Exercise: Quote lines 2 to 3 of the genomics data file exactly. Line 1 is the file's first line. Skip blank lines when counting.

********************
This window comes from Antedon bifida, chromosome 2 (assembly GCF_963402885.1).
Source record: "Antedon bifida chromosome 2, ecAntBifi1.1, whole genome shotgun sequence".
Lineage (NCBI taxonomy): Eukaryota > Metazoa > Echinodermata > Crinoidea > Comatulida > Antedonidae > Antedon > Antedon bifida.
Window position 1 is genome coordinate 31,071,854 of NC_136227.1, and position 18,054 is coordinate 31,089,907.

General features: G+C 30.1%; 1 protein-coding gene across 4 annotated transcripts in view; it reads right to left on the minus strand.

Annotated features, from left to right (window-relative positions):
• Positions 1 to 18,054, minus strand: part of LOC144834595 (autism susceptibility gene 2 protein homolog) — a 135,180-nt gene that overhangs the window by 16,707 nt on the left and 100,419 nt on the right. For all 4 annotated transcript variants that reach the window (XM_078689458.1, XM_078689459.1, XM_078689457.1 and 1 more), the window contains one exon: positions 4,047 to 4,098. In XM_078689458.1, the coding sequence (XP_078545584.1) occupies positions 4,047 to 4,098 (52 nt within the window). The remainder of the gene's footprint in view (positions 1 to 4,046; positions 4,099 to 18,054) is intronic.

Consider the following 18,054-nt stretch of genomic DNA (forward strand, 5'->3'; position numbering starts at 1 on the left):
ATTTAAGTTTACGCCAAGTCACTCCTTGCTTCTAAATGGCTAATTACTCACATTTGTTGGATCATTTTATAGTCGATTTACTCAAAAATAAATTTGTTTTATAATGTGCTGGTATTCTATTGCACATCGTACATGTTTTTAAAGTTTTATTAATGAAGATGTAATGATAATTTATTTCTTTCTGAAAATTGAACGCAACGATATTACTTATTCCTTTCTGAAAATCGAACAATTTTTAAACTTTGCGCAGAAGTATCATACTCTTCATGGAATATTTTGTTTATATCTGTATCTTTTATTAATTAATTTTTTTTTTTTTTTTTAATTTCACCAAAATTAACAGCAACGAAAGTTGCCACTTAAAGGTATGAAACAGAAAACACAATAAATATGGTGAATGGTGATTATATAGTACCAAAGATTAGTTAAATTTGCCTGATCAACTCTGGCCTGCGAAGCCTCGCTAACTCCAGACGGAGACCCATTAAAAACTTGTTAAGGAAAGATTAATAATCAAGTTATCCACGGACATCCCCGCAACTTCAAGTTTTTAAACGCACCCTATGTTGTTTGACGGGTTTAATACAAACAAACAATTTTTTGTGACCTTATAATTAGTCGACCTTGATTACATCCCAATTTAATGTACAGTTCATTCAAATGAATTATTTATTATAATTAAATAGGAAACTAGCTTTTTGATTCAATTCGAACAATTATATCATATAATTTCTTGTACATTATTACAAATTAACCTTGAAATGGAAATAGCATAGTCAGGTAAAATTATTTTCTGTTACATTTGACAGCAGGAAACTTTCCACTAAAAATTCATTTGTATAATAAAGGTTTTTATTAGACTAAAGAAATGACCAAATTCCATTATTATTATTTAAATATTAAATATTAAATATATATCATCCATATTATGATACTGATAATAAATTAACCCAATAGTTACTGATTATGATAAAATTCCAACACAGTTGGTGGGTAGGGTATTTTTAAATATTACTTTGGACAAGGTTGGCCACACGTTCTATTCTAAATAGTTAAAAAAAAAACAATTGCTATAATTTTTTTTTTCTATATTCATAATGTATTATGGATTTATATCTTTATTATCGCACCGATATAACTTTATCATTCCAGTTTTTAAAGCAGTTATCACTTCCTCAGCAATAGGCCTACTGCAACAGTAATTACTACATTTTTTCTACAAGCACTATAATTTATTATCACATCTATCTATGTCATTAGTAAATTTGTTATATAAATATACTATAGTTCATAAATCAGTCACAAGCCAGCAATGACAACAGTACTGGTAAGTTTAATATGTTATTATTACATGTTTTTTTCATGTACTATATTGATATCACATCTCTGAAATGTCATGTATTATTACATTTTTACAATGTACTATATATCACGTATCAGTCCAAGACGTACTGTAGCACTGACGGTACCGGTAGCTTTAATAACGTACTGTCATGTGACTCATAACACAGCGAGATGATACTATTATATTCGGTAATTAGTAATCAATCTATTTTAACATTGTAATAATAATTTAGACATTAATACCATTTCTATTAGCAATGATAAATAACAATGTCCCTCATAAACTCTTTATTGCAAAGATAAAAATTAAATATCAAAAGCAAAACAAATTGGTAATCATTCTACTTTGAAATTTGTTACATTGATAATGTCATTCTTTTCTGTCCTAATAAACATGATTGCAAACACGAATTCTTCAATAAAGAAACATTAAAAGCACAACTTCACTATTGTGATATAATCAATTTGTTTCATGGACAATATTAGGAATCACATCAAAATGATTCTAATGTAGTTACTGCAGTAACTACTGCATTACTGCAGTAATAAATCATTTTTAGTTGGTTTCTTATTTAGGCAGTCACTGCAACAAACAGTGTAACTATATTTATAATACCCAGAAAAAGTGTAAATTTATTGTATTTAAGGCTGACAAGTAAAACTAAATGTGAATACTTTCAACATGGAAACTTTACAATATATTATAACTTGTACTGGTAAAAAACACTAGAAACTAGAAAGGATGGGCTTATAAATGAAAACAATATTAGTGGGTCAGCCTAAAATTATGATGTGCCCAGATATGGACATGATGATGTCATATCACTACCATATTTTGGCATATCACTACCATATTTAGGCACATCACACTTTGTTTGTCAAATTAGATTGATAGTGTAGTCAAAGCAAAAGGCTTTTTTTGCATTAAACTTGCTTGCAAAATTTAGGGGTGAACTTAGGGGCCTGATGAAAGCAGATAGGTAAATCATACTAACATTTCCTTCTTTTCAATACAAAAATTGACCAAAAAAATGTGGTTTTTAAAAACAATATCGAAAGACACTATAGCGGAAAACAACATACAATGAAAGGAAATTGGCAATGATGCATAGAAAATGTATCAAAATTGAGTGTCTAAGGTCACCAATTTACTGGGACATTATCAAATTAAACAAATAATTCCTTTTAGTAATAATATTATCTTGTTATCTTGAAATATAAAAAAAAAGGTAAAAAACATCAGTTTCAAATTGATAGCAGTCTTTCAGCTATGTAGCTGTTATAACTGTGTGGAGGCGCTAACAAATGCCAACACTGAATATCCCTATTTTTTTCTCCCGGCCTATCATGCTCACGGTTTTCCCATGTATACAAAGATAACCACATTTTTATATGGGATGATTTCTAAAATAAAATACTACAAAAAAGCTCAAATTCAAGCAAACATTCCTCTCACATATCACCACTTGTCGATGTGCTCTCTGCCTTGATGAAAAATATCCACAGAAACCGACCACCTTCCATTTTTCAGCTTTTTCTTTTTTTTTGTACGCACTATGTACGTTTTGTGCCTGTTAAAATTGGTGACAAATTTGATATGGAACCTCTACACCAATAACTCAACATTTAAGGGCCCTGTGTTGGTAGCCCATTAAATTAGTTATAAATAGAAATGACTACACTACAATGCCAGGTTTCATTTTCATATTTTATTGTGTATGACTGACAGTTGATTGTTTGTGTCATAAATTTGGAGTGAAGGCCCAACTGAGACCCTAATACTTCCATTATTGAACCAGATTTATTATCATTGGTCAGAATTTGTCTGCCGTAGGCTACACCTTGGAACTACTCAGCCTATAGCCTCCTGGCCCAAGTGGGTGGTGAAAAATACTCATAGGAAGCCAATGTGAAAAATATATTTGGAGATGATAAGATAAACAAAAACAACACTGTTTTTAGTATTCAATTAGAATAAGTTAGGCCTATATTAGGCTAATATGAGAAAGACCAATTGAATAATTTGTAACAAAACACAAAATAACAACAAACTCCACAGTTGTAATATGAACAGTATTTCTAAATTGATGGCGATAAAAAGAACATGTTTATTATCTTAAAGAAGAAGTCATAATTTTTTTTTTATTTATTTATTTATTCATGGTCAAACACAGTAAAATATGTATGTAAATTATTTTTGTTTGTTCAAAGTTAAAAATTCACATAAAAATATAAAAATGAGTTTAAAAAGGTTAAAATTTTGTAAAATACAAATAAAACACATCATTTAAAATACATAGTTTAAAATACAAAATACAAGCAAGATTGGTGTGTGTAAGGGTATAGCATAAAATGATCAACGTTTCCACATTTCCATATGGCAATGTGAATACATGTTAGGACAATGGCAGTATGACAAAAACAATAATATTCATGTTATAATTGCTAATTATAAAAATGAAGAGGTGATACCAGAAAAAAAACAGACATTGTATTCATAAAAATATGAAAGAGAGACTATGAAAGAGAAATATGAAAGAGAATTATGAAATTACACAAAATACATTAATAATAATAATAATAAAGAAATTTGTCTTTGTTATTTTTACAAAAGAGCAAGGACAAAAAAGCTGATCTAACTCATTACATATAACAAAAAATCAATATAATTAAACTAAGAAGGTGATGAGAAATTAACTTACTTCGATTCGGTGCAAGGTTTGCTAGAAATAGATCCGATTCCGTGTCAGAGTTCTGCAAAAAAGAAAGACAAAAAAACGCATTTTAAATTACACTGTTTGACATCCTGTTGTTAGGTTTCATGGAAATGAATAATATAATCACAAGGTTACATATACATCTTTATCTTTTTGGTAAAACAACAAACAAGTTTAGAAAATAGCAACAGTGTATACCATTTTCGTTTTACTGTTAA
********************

Source record: "Antedon bifida chromosome 2, ecAntBifi1.1, whole genome shotgun sequence".
Lineage (NCBI taxonomy): Eukaryota > Metazoa > Echinodermata > Crinoidea > Comatulida > Antedonidae > Antedon > Antedon bifida.